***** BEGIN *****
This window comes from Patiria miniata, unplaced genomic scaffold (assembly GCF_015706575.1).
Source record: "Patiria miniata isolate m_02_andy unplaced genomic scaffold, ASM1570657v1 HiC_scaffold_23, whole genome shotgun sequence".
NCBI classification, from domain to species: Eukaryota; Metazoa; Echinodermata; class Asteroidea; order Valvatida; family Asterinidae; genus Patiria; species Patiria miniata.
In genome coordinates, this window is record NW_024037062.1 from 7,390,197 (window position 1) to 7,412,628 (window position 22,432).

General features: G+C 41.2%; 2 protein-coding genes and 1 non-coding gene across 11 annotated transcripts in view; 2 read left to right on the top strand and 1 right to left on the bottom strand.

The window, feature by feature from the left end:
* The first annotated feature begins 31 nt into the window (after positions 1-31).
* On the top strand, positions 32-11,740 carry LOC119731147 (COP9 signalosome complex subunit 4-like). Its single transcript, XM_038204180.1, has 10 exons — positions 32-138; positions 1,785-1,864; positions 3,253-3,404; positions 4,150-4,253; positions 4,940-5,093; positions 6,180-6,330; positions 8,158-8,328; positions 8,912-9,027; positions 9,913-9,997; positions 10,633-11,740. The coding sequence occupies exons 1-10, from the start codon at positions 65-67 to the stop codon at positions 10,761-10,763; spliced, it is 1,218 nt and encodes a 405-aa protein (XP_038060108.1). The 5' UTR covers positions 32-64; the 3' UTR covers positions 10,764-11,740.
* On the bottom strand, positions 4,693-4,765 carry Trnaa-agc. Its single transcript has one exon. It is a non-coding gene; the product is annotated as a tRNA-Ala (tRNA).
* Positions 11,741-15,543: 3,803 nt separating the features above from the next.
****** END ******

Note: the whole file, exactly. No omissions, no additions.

This window comes from Patiria miniata, unplaced genomic scaffold (assembly GCF_015706575.1).
Source record: "Patiria miniata isolate m_02_andy unplaced genomic scaffold, ASM1570657v1 HiC_scaffold_23, whole genome shotgun sequence".
NCBI classification, from domain to species: Eukaryota; Metazoa; Echinodermata; class Asteroidea; order Valvatida; family Asterinidae; genus Patiria; species Patiria miniata.
In genome coordinates, this window is record NW_024037062.1 from 7,390,197 (window position 1) to 7,412,628 (window position 22,432).

General features: G+C 41.2%; 2 protein-coding genes and 1 non-coding gene across 11 annotated transcripts in view; 2 read left to right on the top strand and 1 right to left on the bottom strand.

The window, feature by feature from the left end:
* The first annotated feature begins 31 nt into the window (after positions 1-31).
* On the top strand, positions 32-11,740 carry LOC119731147 (COP9 signalosome complex subunit 4-like). Its single transcript, XM_038204180.1, has 10 exons — positions 32-138; positions 1,785-1,864; positions 3,253-3,404; positions 4,150-4,253; positions 4,940-5,093; positions 6,180-6,330; positions 8,158-8,328; positions 8,912-9,027; positions 9,913-9,997; positions 10,633-11,740. The coding sequence occupies exons 1-10, from the start codon at positions 65-67 to the stop codon at positions 10,761-10,763; spliced, it is 1,218 nt and encodes a 405-aa protein (XP_038060108.1). The 5' UTR covers positions 32-64; the 3' UTR covers positions 10,764-11,740.
* On the bottom strand, positions 4,693-4,765 carry Trnaa-agc. Its single transcript has one exon. It is a non-coding gene; the product is annotated as a tRNA-Ala (tRNA).
* Positions 11,741-15,543: 3,803 nt separating the features above from the next.